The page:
National Day in Spain

12th October is a national holiday in Spain. It is also Saint Day for anyone called Pilar (many Spaniards, especially the older generations, celebrate their saint day more than their birthday). Pilar is the Patron Saint of Zaragoza.

The origins of 12th October celebrations go back to the beginning of last century. In 1913 Faustino Rodriguez San Pedro (a wealthy and influential Spanish business man and lawyer and at that time Chairman of an organization called the Iberoamerican Union) proposed that 12th October (which was already a festival in many South American countries and in Zaragoza in honour of the Virgin Pilar) be called Fiesta de la Raza – literally Festival of the Race, i.e. the Spanish race – and be celebrated throughout Spain and Latin America. La Fiesta de la Raza duly became an official national holiday in 1918 in Spain and some American countries, where the 12th October was already a national holiday, started calling their national day Fiesta de la Raza too.

In 1926 a Spanish priest, Zacarias de Vizcarra, displaying a little more sensitivity and respect for the diversity and wealth of Central and South American culture and race, wrote an article in which he said that the word “Hispanidad” ought to substitute the word “Race” in the official description of the 12th October festivals. The idea started to catch on, and in 1935 the national holiday in Spain was officially renamed Fiesta de la Hispanidad.

Each year military processions are held in Madrid. Last year Aznar was criticised for inviting American troops to participate in the processions just when public opposition to the Government’s support of the invasion of Iraq was at its peak in Spain. This year the Spanish Defence Minister Jose Bono has been criticised for inviting a veteran of the pro-Franco Blue Shirt Division, who fought with Nazi Germans against the Russian troops in the Second World War, and a veteran of the Republican army which helped to free Paris from the Germans during the same War.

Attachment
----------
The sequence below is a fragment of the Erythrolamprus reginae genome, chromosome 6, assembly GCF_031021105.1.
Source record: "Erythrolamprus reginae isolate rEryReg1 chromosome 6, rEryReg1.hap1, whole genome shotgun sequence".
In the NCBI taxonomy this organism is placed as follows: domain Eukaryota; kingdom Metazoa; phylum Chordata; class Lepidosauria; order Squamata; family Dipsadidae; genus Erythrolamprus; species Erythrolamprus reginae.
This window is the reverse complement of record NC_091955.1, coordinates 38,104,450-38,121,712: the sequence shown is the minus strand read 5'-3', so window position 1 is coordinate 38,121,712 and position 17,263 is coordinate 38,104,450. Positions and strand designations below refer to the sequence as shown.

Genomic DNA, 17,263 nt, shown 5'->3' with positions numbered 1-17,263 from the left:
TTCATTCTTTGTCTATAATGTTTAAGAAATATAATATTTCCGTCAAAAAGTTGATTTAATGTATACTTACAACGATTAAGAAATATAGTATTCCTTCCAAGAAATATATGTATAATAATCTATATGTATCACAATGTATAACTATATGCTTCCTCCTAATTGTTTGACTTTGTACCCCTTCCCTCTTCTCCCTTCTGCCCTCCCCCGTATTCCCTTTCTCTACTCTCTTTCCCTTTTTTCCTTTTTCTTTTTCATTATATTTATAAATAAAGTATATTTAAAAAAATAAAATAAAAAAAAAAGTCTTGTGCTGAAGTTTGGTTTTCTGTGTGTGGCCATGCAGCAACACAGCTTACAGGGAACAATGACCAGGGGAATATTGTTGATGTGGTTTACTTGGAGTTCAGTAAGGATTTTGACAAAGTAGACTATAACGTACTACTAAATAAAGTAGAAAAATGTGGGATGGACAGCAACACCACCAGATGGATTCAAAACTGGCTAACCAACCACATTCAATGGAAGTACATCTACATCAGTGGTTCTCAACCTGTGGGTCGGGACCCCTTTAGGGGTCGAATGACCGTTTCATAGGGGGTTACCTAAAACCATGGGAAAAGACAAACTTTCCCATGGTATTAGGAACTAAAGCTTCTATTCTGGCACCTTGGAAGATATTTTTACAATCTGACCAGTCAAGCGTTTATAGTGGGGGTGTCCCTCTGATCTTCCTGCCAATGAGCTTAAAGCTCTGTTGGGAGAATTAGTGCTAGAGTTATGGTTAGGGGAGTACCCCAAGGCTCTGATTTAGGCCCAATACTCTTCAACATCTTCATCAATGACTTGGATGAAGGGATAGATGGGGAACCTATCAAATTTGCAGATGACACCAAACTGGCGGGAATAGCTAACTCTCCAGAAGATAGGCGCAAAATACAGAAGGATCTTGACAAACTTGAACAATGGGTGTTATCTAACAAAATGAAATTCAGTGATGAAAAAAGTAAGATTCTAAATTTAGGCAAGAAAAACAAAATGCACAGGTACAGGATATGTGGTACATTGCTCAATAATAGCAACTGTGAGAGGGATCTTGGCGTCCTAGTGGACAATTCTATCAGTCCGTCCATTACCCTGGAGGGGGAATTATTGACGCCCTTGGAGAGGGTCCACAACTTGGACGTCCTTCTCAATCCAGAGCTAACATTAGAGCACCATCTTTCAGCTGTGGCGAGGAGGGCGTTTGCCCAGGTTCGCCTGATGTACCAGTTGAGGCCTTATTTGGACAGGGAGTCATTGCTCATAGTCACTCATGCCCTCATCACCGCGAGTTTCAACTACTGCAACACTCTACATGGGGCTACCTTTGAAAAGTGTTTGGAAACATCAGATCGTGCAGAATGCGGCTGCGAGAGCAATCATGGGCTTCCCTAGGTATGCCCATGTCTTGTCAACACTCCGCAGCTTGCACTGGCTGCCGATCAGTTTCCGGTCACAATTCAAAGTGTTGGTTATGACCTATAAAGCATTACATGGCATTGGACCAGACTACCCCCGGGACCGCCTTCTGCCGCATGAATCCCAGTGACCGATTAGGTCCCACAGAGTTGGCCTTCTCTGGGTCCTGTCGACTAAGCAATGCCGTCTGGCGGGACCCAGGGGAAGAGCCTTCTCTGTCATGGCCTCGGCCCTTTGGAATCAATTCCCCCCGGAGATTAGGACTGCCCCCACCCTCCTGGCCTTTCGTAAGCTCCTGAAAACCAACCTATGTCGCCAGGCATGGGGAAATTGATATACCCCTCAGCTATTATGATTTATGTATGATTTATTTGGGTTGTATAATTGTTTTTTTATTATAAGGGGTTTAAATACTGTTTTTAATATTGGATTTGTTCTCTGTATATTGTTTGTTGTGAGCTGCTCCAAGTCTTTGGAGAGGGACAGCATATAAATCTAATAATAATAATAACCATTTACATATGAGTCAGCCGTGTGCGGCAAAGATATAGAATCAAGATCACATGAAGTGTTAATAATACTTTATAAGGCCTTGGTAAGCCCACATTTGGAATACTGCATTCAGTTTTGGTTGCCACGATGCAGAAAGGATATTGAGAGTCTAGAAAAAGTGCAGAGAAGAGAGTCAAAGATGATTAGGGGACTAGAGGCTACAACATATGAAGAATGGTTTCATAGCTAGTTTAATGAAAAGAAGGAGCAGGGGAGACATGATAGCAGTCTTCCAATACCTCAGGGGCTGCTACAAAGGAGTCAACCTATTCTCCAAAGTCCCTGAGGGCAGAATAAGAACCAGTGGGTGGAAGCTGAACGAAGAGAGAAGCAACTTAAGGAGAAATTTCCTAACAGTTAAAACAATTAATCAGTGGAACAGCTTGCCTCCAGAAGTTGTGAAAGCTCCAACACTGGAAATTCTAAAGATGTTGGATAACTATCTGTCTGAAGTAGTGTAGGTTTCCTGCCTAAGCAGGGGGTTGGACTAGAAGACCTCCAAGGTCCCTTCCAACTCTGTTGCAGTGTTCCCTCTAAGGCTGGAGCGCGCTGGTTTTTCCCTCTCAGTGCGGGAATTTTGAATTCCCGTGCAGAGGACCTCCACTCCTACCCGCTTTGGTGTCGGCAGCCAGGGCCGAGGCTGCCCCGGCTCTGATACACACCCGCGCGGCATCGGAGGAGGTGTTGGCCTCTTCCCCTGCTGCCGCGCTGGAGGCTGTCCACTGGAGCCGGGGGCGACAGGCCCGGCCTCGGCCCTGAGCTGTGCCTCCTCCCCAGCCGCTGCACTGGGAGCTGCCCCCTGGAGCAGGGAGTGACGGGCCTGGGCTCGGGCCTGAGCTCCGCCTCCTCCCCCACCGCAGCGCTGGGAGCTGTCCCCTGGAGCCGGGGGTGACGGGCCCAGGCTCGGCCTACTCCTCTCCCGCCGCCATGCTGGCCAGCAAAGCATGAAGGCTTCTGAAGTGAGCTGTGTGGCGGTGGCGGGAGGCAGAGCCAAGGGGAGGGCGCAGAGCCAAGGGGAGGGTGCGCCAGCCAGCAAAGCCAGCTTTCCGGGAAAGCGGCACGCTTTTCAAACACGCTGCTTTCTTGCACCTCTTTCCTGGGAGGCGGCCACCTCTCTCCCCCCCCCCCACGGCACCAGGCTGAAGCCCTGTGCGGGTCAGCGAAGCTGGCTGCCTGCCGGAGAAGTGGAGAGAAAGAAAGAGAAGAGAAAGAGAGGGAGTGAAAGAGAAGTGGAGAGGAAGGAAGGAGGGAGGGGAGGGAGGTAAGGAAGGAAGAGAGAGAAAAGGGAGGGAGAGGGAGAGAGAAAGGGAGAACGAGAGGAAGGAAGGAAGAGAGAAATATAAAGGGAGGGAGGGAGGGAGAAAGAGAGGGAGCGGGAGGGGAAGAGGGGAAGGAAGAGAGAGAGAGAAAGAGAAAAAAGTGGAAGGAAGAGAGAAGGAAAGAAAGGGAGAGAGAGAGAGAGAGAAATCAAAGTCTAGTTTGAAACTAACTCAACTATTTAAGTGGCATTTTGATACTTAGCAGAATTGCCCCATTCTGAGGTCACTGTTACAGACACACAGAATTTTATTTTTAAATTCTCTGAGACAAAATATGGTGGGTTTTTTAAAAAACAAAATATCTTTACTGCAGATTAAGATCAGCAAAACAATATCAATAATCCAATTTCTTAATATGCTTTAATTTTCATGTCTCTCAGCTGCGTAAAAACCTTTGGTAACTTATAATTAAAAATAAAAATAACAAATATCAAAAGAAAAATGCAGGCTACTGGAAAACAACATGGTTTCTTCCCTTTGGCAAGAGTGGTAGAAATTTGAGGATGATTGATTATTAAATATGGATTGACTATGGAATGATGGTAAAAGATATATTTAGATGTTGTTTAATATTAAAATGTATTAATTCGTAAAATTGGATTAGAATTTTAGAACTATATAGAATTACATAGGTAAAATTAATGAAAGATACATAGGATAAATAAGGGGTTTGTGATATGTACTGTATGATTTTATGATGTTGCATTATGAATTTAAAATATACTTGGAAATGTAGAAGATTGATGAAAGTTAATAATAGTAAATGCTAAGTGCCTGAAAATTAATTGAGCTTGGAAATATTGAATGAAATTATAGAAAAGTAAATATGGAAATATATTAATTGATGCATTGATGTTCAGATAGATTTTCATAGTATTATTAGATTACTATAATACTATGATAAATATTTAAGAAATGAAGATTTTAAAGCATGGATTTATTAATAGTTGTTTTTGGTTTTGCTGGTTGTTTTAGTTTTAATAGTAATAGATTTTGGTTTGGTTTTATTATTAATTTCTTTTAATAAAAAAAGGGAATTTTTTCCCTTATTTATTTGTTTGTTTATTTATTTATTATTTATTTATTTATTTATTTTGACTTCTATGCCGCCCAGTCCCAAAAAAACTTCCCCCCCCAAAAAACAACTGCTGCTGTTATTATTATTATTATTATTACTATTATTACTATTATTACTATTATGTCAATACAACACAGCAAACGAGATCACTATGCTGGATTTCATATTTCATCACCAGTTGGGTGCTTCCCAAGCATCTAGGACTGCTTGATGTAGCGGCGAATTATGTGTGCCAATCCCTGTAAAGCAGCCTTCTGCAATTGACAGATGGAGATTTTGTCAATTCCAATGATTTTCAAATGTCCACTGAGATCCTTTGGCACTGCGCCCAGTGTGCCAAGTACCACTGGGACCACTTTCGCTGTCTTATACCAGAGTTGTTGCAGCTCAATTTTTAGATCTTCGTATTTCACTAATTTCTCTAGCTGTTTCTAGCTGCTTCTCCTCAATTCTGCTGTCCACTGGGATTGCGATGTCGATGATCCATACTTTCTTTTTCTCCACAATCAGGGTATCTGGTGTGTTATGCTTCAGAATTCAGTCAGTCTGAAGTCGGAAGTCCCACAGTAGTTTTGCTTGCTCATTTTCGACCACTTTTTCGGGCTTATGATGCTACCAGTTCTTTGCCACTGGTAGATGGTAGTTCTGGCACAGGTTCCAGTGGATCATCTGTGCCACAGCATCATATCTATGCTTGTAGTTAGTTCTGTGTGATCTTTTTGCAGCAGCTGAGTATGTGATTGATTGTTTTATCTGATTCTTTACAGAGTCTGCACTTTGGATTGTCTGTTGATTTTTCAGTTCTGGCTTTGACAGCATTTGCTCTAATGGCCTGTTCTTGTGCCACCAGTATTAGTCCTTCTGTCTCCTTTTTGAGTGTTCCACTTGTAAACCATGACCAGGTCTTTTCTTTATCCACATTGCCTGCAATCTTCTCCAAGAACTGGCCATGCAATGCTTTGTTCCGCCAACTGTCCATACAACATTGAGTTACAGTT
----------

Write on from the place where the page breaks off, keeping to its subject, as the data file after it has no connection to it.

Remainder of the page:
Both veterans will give King Juan Carlos a bayleaf laurel which is meant to comemorate all Spaniards who have given their life for their country.

The leader of the Communist Party, Gaspar Llamazares, said yesterday that he intended to boycott the celebrations in protest against a government who by inviting both veterans “was putting hangmen and victims on the same level”. And a spokesman from the PNV Basque Nationalist Party said it was like inviting members of the Basque terrorist group ETA to march side by side with victims of ETA terrorist attacks.

Bono has brushed off the criticism with his usual emphatic style. He says he wants people from all sides of the political spectrum to participate as proof that under the Spanish Socialist Government nobody is left out. “If we throw out of Spain everyone who has once in the past said “long live Franco” or has worn a blue shirt, they would only be four of us left“. Bono said that he wanted the processions to be a celebration of peace, concord and understanding of all Spaniards. Other participants in the celebrations include members of the Association for Victims of Terrorism, members of the families of soldiers killed in the Yak-42 plane crash last year, members of soldiers and journalists killed in Iraq and families of people killed in the terrorist attack in Madrid in March.

Related links:

Fiestas in Spain